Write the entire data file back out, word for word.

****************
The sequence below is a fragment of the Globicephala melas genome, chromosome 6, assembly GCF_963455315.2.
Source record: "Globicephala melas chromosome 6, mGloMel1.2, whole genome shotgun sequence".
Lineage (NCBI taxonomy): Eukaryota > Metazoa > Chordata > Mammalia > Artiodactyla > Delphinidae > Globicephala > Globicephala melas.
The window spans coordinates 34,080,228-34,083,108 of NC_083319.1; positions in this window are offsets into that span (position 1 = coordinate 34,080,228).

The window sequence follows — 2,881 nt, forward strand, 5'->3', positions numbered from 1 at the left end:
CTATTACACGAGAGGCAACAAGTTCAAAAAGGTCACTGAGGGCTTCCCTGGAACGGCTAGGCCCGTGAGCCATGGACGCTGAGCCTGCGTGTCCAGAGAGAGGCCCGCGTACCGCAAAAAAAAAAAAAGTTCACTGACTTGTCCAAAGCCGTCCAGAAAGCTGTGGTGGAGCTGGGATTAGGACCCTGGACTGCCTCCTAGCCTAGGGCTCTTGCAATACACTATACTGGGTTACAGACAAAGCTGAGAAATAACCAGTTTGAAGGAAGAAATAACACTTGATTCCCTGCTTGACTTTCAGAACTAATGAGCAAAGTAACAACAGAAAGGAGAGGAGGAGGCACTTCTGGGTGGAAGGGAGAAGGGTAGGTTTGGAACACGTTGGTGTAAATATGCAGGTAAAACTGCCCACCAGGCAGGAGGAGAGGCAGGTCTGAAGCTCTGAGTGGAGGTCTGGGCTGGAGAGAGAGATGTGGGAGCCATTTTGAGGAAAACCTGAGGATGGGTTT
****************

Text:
The sequence below is a fragment of the Globicephala melas genome, chromosome 6, assembly GCF_963455315.2.
Source record: "Globicephala melas chromosome 6, mGloMel1.2, whole genome shotgun sequence".
Lineage (NCBI taxonomy): Eukaryota > Metazoa > Chordata > Mammalia > Artiodactyla > Delphinidae > Globicephala > Globicephala melas.
The window spans coordinates 34,080,228-34,083,108 of NC_083319.1; positions in this window are offsets into that span (position 1 = coordinate 34,080,228).

The window sequence follows — 2,881 nt, forward strand, 5'->3', positions numbered from 1 at the left end:
CTATTACACGAGAGGCAACAAGTTCAAAAAGGTCACTGAGGGCTTCCCTGGAACGGCTAGGCCCGTGAGCCATGGACGCTGAGCCTGCGTGTCCAGAGAGAGGCCCGCGTACCGCAAAAAAAAAAAAAGTTCACTGACTTGTCCAAAGCCGTCCAGAAAGCTGTGGTGGAGCTGGGATTAGGACCCTGGACTGCCTCCTAGCCTAGGGCTCTTGCAATACACTATACTGGGTTACAGACAAAGCTGAGAAATAACCAGTTTGAAGGAAGAAATAACACTTGATTCCCTGCTTGACTTTCAGAACTAATGAGCAAAGTAACAACAGAAAGGAGAGGAGGAGGCACTTCTGGGTGGAAGGGAGAAGGGTAGGTTTGGAACACGTTGGTGTAAATATGCAGGTAAAACTGCCCACCAGGCAGGAGGAGAGGCAGGTCTGAAGCTCTGAGTGGAGGTCTGGGCTGGAGAGAGAGATGTGGGAGCCATTTTGAGGAAAACCTGAGGATGGGTTT